• 1830: Bison populations are estimated at 30 million to 40 million, but their numbers begin to decrease as trading bison hides becomes more popular. • 1858: Disease wipes out the middle herd of bison, dividing the bison into a northern and southern herd. The two herds never join again. • 1866: Charles Goodnight attempts to start a herd with six bison but is unsuccessful. • 1876: Goodnight raises bison calves on his ranch in a successful effort to preserve them. J.A. Ranch was home to the bison for many years. • 1930 : American Bison Society and the government work to create eight national herds. • 1998: Last of the wild bison in Texas are captured from the J.A. Ranch and moved to Caprock Canyon State Park. These bison are descendants of the Charles Goodnight herd. Source: Texas Parks and Wildlife Department


TOPICS: Culture/Society; US: Texas
KEYWORDS: animals; bison; wildlife
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1 posted on 08/14/2005 6:59:31 AM PDT by Shawndell Green
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To: Shawndell Green

Nice story for a Sunday AM.


2 posted on 08/14/2005 7:08:57 AM PDT by PeteB570
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To: Shawndell Green

BTTT


3 posted on 08/14/2005 7:11:30 AM PDT by Fiddlstix (This Tagline for sale. (Presented by TagLines R US))
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To: Shawndell Green

Good news!


4 posted on 08/14/2005 7:14:46 AM PDT by hershey
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To: PeteB570

Believe it or not, Catalina Island out here in so. california had a very large free roaming bison heard. How you ask? They were brought over for a movie shoot in the 1920's and never rounded up. I dont know how many there are now but 30 years ago there were several hundred.


5 posted on 08/14/2005 7:16:54 AM PDT by Walkingfeather
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To: PeteB570
The one redeeming thing Ted Turner has done is his Bison ranching. Bison is great meat, better tasting and better for you than beef.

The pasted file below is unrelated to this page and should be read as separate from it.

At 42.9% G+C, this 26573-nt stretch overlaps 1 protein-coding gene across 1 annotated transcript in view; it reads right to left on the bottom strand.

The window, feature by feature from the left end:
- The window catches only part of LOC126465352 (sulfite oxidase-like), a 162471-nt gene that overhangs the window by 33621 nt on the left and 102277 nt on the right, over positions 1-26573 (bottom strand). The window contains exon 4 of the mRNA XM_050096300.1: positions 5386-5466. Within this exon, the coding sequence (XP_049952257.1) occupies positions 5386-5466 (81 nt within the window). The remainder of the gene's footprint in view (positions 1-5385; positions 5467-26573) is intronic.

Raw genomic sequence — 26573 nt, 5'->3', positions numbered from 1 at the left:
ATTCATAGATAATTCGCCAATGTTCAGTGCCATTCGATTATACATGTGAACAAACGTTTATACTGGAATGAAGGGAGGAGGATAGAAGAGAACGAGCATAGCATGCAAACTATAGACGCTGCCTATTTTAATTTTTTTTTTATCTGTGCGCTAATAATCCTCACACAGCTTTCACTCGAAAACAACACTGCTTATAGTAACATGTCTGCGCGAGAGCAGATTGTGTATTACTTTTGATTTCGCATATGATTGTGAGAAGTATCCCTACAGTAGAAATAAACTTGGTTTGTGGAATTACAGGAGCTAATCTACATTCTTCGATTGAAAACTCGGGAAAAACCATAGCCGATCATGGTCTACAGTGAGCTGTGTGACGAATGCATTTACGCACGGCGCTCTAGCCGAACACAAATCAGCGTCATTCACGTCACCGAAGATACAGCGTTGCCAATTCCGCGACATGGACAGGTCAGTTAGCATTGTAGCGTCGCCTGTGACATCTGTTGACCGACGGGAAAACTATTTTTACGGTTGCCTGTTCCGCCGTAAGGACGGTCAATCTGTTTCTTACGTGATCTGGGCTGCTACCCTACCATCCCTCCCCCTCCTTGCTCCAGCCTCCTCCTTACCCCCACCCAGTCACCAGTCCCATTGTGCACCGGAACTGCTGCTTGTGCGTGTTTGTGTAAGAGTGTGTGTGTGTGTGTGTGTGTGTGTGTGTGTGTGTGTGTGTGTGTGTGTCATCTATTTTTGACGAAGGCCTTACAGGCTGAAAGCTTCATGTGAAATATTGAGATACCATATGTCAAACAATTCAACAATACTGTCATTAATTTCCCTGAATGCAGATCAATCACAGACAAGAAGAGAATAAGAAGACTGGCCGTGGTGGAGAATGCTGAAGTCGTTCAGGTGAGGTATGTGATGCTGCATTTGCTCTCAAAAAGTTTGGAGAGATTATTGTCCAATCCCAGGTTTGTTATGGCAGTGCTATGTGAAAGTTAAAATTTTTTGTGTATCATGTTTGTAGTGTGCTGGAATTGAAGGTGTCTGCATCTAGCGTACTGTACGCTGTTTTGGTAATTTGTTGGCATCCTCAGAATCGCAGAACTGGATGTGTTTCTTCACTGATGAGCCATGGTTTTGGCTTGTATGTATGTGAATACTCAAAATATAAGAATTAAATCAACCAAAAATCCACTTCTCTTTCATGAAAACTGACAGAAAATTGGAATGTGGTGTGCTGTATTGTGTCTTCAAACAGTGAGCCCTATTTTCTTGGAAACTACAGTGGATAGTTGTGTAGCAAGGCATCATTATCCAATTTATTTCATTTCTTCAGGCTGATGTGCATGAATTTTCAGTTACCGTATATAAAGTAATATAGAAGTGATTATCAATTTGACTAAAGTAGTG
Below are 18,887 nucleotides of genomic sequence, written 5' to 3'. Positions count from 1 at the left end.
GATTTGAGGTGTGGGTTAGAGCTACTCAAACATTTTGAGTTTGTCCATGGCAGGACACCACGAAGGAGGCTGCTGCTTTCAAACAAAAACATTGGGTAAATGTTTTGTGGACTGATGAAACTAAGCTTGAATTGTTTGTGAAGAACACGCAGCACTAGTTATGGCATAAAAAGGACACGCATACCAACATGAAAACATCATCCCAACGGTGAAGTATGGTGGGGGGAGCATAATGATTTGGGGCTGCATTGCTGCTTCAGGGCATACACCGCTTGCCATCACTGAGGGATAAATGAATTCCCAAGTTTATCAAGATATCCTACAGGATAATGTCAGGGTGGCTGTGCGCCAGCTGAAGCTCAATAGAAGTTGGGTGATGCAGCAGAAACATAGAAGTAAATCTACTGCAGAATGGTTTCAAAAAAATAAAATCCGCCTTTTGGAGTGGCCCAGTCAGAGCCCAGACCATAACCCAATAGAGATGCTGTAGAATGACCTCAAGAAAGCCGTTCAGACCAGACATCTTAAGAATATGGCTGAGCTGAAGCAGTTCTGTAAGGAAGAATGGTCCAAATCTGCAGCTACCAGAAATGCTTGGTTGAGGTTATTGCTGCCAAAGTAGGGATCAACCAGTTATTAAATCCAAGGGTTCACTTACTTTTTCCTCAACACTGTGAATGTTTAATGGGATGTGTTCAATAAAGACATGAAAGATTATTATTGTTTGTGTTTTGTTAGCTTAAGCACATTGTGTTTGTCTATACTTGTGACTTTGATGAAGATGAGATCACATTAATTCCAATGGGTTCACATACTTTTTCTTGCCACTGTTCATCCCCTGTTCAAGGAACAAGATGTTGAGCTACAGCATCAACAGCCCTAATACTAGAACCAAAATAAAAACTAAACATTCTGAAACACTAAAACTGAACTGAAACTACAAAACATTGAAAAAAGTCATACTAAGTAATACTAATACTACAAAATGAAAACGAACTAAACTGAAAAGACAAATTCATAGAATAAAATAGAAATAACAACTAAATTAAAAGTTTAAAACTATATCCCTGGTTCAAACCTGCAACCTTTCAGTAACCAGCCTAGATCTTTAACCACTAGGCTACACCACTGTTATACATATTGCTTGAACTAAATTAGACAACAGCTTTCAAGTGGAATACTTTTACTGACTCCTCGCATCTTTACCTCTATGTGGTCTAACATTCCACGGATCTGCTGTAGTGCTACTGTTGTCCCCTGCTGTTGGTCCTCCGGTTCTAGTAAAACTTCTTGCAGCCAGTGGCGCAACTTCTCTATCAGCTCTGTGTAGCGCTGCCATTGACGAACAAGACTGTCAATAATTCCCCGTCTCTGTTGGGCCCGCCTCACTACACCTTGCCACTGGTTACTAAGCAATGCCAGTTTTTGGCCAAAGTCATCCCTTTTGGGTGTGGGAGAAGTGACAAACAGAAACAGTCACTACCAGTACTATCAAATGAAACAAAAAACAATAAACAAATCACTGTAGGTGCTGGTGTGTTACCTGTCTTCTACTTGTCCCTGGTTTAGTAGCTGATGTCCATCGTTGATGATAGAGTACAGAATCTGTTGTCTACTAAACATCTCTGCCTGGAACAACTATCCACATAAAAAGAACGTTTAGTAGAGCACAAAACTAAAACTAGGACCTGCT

I am hoping that it continues to grow in popularity and starts supplanting beef as a product. I can only get it in specialty stores right now. Bison burgers are really good.

6 posted on 08/14/2005 7:17:57 AM PDT by dogbyte12
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To: Walkingfeather

They also had the wild boars from the movie still roaming the north side of Catalina island as well. I ran into one when I was camping on the north side of the island in the 80's.


7 posted on 08/14/2005 7:19:10 AM PDT by dogbyte12
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To: Shawndell Green

Good night, what a story!


8 posted on 08/14/2005 7:21:30 AM PDT by mtbopfuyn (Legality does not dictate morality... Lavin)
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To: Shawndell Green

This is a good work. The species should be saved for it's own merit but it also is true that bison is delicious. I live in a part of Connecticut (believe it or not) where I have a choice of three restaurants that serve bison and I am only 30 miles from a working bison ranch.


9 posted on 08/14/2005 7:23:10 AM PDT by muir_redwoods (Free Sirhan Sirhan, after all, the bastard who killed Mary Jo Kopechne is walking around free)
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To: muir_redwoods

Harvey Wallbanger Jr. BUMP!

Has anyone seen HW Jr? He is a show buffalo that does stunts and races and beats this old gray horse in a 200 meter dash. Pretty neat show to watch.